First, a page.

I moved over soon enough.
When I finally exited that four lane highway, slowly, behind another (or perhaps the same) semi, a car too close behind me, on the icy exit ramp, I was somewhat relieved. Then I had to navigate traffic. To travel about two miles on Dorset Street took me at least an hour. I was passing the mall, along with all that other strip development, and it was the final Friday before Christmas, but still, those traffic lights slowed me down lots. The keystone light on Kennedy Drive must have cycled red and green twenty times before I drove through it.
I did make it home. The car was coated in ice and snow. I was too hot (I had to keep the heater blasting to keep the windshield from icing–it was 7 degrees out there!). I needed to take a leak. I was hungry. It was dark and late after a long work day. But I was home to a warm house and a beautiful wife and some smiling children and pizza hot from the oven.
I ran the gauntlet, and the reward was great. It is enough to make this man happy. Last night, the snow falling heavily through the darkness, I slept well. And in the morning, the snow kept falling.
Tomorrow is voting day. It is a day to which I look forward in general. Tomorrow will be an exciting one. Lots of people will be voting and it promises to be an event at any time of the day. Many Vermonters have voted early, including my wife, but I have been waiting for election day. I want to be a part of the ceremony.
Voting in Hinesburg is an experience that makes me feel part of the place. There are two districts here, the first of which consists of almost all of the town (Chittenden 1-1), and then mine, which consists our our house plus a handful of others (Chittenden 1-2). We share a district with Charlotte in some weird districting. There are 3,137 voters in town as of the end of January but only “a couple of hundred Hinesburg voters in Chittenden 1-2.”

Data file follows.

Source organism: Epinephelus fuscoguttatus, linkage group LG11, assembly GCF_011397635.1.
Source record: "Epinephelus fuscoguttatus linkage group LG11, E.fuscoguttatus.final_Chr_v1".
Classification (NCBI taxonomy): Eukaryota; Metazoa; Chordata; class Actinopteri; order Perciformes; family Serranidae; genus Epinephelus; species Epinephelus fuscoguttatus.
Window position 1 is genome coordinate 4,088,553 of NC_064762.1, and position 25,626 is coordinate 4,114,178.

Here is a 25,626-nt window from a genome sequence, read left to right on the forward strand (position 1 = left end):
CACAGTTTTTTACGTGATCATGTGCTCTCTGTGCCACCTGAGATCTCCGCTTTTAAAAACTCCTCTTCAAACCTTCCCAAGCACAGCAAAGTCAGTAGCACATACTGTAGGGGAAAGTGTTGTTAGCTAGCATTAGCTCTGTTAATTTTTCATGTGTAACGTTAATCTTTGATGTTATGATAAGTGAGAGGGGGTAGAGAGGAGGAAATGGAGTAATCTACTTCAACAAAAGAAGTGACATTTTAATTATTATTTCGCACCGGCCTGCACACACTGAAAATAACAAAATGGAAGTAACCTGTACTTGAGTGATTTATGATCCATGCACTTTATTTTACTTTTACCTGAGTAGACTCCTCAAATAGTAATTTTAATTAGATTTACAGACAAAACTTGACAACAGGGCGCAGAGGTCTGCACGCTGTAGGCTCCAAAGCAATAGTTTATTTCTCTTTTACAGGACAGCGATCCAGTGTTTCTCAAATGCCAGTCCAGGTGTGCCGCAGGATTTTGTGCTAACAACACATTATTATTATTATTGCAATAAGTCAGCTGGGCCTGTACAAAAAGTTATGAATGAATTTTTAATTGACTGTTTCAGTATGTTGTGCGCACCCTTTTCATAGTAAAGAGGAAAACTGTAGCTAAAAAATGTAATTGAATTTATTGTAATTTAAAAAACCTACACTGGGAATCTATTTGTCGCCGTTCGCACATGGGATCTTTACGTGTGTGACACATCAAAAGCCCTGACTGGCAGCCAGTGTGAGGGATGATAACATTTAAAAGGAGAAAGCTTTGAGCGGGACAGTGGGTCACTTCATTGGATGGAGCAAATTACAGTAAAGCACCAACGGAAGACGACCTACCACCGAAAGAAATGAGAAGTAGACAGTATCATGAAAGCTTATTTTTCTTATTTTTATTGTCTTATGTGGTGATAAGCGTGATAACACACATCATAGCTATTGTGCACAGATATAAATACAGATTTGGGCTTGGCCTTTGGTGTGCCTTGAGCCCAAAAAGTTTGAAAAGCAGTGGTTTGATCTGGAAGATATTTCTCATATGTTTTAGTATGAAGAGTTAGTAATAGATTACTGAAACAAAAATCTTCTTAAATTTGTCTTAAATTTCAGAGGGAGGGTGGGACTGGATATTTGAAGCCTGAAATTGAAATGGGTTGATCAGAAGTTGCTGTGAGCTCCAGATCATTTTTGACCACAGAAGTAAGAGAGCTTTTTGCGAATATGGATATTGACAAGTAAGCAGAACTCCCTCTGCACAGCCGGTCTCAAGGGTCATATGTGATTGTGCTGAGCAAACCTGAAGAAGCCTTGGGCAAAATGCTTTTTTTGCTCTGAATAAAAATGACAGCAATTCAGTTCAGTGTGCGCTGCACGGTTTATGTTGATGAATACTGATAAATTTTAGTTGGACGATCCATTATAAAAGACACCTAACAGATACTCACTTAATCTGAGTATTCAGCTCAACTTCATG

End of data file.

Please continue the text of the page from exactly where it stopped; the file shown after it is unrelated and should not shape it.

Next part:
What this means for Hinesburg voters is that for one race for state senate, there are different candidates. Otherwise the ballots are the same. What this means for this Hinesburg voter is that I get to go to a separate table where is no line. It is like the frequent flier business class check-in for voting.
So tomorrow I will vote mid-afternoon, not the morning rush and not the evening rush. Hopefully things will go smoothly and I will be on my way. I am hoping there will be some donuts left and that my daughter, who will come with me to see democracy in action and all that, will have the patience after school to bear with it. I plan to take the back way on the class four road to avoid possible traffic. That may not be necessary but it will be fun anyway.
I can’t wait to vote. It feels great. Voting is not just a privilege but a duty. Many people do not see it that way, I know, but I want to show my daughter that not only is it the right thing to do, but if you time it right, you might meet some neighbors and even get a donut. Not that democratic duty should mean donuts, but if that helps her remember it, I’m good.
I hope you get out and vote yourself. If you can, you should. Otherwise you are a slacker, and I will tolerate no complaining about any elected officials. Even if you voted for the other candidate.